No deck preservative will work effectively unless you apply it when your deck is clean, and prepping a deck for its periodic coat of waterproof sealant can be a big job without the right tools. Many of the pros use pressure washers together with cleaning and pretreating products designed to lift grime and remove loose wood particulates. One of the most popular and effective pretreaters these days is oxygen bleach. It has a foaming action that helps cut down on the amount of scrubbing required and is an environmentally friendly and landscape neutral choice. Chlorine bleach and TSP (Trisodium Phosphate) are other popular options, but both can be caustic and have a negative impact on the environment.
There's some debate among the experts about the use of pressure washing equipment to clean wood. Detractors say that high water pressure destroys the surface of many common wood products, leaving wood so rough that it may require resanding. Proponents claim that the wear and tear is minimal while the advantages of a quick cleanup make it worth the risk. If you do go the pressure washer route, use the lowest setting that will do the job. Try starting with a pressure of around 500 psi (a rating of pounds per square inch), and work your way up from there. Read up on using a pressure washer on wood, too. Cleaning spindles and stairs may require a shorter wand for tight corners. Maintaining a smooth, even motion is important, too. When it comes to deck cleaning, good wand work isn't just reserved for Harry Potter and the wizarding world [source: Haege].
After your deck is clean, give it plenty of time to dry completely. Three dry days at temperatures above 40 degrees Fahrenheit (4 degrees Celsius) will insure that the deck is dry enough to apply sealer effectively [source: How to Clean Things].
Building your deck may have been about aesthetics, but maintaining it is about following directions. Wood looks pretty indestructible, but it isn't. When you use a power washer or opt for a particular stain or protector, you're using powerful solvents and equipment. Deck maintenance products are designed to be used in a specific manner. Almost all of them will cause problems if they're not applied in accordance with the manufacturer's instructions.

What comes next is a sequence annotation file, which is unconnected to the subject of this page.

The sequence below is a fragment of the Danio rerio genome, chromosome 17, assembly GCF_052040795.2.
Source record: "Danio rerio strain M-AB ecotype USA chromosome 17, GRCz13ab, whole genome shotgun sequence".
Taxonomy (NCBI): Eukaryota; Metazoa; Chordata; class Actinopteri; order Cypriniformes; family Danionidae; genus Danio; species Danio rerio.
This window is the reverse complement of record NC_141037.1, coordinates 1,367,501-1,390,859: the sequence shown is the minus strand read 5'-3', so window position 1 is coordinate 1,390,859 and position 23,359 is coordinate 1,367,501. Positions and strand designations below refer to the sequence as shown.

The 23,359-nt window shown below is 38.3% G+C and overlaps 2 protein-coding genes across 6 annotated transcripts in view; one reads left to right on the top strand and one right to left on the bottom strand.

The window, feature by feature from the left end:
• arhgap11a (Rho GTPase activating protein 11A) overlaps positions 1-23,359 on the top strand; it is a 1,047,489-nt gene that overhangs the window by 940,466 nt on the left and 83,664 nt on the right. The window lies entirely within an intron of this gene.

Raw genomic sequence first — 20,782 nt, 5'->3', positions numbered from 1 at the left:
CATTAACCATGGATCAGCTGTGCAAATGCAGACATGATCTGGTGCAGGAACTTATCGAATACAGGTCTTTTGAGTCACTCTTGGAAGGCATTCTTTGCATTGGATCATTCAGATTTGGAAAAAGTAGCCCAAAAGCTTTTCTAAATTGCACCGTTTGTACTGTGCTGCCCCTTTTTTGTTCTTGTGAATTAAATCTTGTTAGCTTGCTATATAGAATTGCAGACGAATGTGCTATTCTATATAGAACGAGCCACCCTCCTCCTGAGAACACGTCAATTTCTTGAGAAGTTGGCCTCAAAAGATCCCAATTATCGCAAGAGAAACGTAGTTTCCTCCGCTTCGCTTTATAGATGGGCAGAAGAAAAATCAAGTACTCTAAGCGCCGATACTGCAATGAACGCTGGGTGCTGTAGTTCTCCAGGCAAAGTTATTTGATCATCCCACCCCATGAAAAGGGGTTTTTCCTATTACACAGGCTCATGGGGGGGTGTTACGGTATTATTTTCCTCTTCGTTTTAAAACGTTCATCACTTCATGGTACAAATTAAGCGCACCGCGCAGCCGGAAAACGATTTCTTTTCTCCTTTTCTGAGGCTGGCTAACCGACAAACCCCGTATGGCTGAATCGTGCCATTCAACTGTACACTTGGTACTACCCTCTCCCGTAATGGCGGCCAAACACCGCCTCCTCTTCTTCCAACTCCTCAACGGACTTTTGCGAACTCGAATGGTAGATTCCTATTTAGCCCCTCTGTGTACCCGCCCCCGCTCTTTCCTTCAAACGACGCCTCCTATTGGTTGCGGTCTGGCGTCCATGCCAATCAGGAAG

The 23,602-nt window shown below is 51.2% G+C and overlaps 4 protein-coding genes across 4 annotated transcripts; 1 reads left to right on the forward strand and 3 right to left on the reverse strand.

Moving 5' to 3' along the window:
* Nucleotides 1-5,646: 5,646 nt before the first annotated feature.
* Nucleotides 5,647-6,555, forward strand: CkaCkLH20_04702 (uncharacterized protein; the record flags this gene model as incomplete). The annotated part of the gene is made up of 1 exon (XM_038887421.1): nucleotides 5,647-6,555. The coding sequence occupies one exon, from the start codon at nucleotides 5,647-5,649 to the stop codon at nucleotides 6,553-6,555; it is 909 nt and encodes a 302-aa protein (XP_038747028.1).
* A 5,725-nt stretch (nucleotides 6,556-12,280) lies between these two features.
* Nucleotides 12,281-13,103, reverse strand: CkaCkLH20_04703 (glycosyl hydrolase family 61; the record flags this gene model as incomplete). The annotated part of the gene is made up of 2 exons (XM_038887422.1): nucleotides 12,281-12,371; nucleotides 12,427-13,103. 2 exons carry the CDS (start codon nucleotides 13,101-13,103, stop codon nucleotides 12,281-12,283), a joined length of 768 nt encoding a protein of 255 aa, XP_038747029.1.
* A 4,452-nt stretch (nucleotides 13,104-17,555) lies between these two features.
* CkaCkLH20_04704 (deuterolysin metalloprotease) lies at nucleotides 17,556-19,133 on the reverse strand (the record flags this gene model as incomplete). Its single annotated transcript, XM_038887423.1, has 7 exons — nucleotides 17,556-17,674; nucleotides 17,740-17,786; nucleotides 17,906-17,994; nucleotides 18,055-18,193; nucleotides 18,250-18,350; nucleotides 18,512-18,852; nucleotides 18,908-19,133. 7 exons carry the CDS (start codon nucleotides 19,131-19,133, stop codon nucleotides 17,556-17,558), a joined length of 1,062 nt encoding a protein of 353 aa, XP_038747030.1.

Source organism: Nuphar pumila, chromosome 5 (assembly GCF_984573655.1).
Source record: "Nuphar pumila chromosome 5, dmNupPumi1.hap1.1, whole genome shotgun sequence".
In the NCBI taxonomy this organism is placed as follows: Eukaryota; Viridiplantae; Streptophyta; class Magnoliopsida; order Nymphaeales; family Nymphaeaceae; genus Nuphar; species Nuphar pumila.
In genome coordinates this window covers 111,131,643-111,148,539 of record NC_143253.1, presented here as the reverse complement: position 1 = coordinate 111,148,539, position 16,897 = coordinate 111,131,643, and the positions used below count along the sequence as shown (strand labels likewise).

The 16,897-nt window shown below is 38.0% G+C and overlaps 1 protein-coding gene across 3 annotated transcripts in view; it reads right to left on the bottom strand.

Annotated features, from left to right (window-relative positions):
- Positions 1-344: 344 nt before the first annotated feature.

It may sound hokey to reinforce the fact that you should read the instructions carefully on the products you use, but the fact is that not doing so can cause headaches you don't want when maintaining your deck. For example, using a pressure washer against the grain of the wood can cause unsightly cut marks that won't go away without sanding. Applying sealer in cold weather, before a rain or on damp wood could keep your deck tacky and sticky for days or even weeks -- and never net you the sleek, finished look you want. What's even worse is that any mistakes you make this year will come back to haunt you next year and the year after that. Keep it sweet and simple: Read and follow the directions every time.
Ways to Protect Your Deck: Lots More Information
- BHG. "Protect Your Deck." (8/3/11). http://www.bhg.com/decorating/protect-your-deck/
- Carter, Tim. "Ask the Builder." (8/3/11). http://www.askthebuilder.com/726_How_to_Clean_a_Deck.shtml
- Decks.com. "Staining a Deck." (8/3/11). http://www.decks.com/article11.aspx
- Deckworks. "Frequently Asked Questions." (8/3/11). http://www.deckworks.ca/maintenance.php#PS5
- Haege, Glenn. "Deck Care Fast & Easy." 2005. (8/3/11). http://www.masterhandyman.com/downloads/DeckCarFastnEasy.pdf
- How to Clean Things. "How to Clean a Deck." (8/3/11). http://www.howtocleanthings.com/how-to-clean-a-deck.htm
- Mullins, Luke."Adding a Deck: A Cost-Effective Way to Protect Your Home's Value." U.S. News & World Report. (8/3/11). http://realestate.msn.com/article.aspx?cp-documentid=16613127
- NADRA. "Four Amazing Facts About Decks." (8/3/11). http://www.nadra.org/consumers/four_facts.html
- Thompson's Water Seal. "Waterproofers and Stains." (8/3/11). http://www.thompsonswaterseal.com/how-to-protect-waterproof-wood/
- Weiss Homes. "Preserving Your Deck." (8/3/11). http://www.weisshomes.com/images/articles/Preserving%20Your%20Deck.pdf\
- Wolman. "Wood Deck Care Tips." (8/3/11). http://www.wolman.com/tips.asp